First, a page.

Policies for Tackling the Impact of Urban Transport on Air Pollution and the Environment: Evidence from Italy

Policies for Tackling the Impact of Urban Transport on Air Pollution and the Environment: Evidence from Italy


M Percoco, Bocconi University, IT


The paper reviews urban transport policies in Italian cities and their impact on the concentration of NO2 and PM10. Using parametric and non-parametric techniques, it finds no significant effect of the policy actions currently implemented.


The quality of urban environment, and in particular the concentration of air pollution, is becoming a source of major concern for European policy makers. This paper has considered the case of Italian cities, where levels of PM10 and NO2 are increasingly problematic.
In regard to the determinants of pollutants concentration, the paper has attempted to evaluate, at least in terms of short run impacts, the effect of existing policy measures. Both parametric and non-parametric analyses, as well as a discussion of case studies, have shown that the measures adopted are largely ineffective in reducing pollution. However, the paper has also found a weak, though promising, effect of plans adoption, which suggests that effective value added derives from coordinated policy actions.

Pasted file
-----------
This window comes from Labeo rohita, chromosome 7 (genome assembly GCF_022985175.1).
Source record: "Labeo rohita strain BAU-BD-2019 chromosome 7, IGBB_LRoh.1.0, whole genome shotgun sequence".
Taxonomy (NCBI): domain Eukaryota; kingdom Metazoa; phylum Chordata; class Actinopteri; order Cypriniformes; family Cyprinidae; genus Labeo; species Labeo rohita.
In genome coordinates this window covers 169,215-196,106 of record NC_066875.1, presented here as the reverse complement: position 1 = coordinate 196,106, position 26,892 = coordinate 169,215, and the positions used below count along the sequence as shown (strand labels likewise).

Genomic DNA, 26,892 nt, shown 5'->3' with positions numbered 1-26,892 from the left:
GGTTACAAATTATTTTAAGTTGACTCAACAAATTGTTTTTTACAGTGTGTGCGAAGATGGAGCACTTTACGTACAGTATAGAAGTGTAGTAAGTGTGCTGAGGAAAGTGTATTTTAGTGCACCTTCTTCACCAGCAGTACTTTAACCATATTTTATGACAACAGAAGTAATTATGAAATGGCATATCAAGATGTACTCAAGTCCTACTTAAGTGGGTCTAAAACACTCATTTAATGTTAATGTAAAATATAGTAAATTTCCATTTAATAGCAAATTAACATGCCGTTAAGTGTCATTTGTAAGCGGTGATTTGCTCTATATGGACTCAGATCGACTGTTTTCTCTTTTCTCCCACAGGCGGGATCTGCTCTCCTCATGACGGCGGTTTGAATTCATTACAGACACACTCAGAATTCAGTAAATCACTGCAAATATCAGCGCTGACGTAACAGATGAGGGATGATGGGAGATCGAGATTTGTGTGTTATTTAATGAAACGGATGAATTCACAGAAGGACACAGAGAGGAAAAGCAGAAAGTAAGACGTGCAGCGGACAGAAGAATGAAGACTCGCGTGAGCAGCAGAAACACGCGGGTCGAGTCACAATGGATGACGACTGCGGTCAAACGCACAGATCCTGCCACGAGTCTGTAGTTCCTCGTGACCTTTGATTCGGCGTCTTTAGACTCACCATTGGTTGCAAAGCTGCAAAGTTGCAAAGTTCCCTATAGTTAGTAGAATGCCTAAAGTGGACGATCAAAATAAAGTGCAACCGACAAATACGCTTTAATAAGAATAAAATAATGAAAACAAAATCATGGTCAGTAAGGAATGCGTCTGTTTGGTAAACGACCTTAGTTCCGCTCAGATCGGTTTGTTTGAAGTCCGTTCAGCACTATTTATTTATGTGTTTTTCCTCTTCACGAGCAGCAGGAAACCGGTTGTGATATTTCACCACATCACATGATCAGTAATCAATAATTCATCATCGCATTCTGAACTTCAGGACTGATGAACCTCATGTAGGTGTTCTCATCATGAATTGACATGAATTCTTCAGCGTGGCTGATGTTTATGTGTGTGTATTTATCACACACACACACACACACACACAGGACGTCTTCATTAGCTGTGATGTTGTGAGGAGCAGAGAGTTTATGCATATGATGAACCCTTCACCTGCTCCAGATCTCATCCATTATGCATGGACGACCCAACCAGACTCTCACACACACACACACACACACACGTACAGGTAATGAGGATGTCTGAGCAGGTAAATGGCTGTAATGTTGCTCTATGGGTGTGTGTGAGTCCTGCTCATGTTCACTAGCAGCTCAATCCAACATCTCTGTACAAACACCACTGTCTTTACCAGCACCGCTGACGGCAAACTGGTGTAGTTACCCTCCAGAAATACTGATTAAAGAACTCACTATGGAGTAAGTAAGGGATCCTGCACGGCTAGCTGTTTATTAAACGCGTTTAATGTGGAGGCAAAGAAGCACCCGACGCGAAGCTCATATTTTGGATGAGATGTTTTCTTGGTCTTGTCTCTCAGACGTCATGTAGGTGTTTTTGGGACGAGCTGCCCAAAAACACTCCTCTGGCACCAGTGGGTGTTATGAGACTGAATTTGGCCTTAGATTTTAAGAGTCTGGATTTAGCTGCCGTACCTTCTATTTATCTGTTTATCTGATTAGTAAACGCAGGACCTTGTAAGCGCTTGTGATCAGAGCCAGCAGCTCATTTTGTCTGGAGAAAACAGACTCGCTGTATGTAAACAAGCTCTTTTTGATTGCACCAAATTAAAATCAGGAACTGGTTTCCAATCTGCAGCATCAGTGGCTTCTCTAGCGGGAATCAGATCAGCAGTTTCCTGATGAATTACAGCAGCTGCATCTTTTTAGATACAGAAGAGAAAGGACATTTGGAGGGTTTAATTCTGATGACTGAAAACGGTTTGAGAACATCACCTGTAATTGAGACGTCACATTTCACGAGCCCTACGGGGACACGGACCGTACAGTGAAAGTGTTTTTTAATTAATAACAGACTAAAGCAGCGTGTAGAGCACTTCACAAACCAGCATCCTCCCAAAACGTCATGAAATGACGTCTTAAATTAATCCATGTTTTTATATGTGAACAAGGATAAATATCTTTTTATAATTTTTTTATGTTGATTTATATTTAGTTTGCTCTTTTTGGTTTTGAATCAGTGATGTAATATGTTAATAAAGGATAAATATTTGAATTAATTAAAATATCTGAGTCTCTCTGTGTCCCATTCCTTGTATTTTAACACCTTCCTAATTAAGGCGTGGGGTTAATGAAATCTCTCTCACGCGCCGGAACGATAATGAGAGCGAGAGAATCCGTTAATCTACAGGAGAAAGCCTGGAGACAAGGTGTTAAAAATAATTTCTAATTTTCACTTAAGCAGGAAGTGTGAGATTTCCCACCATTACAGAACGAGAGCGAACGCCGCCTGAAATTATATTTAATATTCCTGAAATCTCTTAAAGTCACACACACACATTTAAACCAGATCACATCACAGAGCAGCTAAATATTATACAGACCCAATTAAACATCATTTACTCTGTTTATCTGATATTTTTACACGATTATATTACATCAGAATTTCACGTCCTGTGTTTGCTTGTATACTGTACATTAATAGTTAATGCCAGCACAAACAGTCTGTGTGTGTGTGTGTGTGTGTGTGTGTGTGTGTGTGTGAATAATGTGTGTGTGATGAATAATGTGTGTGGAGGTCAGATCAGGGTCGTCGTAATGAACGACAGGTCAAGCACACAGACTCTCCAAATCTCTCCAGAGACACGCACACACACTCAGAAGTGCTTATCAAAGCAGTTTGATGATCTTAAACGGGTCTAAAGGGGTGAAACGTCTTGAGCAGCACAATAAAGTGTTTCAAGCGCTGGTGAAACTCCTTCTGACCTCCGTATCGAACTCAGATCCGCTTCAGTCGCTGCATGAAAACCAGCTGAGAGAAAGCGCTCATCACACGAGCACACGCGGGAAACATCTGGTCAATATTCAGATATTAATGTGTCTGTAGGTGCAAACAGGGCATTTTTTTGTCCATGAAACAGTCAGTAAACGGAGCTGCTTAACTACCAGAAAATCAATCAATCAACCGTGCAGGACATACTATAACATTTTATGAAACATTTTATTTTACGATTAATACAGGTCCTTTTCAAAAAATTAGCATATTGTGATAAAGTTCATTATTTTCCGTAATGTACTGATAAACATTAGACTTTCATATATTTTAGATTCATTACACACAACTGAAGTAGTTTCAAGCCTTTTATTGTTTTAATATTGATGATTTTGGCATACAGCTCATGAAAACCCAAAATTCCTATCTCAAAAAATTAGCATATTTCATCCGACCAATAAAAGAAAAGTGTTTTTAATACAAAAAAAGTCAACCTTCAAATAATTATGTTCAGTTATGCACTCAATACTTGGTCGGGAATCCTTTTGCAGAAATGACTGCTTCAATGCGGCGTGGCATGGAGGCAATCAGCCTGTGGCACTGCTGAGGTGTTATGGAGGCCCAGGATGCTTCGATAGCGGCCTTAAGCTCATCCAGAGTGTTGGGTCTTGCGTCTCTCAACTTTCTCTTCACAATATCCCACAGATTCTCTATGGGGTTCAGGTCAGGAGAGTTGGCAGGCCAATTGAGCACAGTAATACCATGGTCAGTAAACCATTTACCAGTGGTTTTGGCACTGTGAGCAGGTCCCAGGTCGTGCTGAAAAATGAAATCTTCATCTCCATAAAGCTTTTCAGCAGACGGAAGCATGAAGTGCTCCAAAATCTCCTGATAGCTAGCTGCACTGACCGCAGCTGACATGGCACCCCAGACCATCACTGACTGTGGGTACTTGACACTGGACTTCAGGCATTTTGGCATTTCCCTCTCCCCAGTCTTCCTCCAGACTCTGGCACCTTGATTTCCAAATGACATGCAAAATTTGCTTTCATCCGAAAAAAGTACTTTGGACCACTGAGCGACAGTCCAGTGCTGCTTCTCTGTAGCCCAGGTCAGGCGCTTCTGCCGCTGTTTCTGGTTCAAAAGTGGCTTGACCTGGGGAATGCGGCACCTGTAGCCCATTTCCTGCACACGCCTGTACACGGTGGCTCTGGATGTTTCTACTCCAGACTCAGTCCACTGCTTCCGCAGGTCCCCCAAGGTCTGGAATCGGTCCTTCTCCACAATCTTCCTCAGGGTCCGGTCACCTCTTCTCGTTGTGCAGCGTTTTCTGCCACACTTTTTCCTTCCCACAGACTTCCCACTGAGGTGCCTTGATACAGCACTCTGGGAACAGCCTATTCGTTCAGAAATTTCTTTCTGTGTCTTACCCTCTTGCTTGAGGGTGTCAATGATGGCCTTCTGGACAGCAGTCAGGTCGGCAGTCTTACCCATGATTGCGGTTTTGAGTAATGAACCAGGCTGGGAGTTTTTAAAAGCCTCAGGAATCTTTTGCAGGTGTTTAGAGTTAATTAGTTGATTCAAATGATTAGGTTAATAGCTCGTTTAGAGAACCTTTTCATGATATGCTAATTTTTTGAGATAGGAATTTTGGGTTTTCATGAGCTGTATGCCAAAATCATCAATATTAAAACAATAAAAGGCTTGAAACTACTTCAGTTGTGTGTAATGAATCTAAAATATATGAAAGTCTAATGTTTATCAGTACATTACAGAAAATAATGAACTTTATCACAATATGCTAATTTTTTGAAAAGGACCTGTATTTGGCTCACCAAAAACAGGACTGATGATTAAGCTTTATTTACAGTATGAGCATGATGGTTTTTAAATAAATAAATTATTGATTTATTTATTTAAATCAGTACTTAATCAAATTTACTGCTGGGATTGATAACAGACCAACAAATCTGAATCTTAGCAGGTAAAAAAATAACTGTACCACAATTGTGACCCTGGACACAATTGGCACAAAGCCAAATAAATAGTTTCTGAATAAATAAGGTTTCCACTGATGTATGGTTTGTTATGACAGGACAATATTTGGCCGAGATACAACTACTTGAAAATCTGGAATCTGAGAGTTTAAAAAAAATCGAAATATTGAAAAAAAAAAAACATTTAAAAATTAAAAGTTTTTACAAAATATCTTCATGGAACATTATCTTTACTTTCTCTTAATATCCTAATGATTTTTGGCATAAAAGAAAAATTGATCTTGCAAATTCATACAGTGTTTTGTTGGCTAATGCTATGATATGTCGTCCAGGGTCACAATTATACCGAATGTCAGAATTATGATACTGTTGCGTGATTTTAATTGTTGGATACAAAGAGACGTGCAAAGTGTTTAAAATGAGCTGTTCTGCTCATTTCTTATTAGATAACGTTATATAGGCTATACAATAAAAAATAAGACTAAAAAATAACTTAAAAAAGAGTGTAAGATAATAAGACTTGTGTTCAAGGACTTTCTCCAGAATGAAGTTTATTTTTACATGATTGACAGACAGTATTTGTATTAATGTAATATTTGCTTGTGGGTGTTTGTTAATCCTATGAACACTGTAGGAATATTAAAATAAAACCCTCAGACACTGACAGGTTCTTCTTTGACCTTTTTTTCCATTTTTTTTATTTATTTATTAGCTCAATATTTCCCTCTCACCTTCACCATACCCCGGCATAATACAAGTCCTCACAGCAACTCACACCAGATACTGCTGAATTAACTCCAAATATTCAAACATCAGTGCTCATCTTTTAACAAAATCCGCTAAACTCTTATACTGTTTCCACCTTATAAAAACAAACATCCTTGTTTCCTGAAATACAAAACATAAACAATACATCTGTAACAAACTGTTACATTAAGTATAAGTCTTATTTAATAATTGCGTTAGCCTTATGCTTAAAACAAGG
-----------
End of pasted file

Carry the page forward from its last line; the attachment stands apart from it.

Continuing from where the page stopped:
My analysis has pointed out the ineffectiveness of non-economic instruments of local transport policy, and it claims that, in light of the experiences of other countries (such as the UK), substantial gains can be yielded by introducing measures which provide economic incentives to use public transport, as well as by efficient parking and road pricing.
In recent years, a number of large cities, such as Bologna, Milan and Rome, have started to discuss or experiment with road pricing schemes. Local authorities are currently debating the desirability of such a policy, and they face the very well known problem of a lack of public support. The common and surprising feature shared by these cities is the fact that decisions or opinions on road pricing are not shaped by careful reviews of other cities? experiences or by the estimated outcomes of integrated models, but only by political convenience. As a consequence, although some cities have adopted second-best instruments on the transport policy agenda, their implementation is highly problematic, and is not driven by any welfare analysis.
A final word on social capital. My econometric analysis found that the higher the ?civicness?, the lower the concentration of pollutants in the atmosphere. From a policy perspective, this result should be interpreted as evidence for the crucial role of actions intended to increase public concern over environmental quality, and to reduce, through better information and education, free riding.


Association for European Transport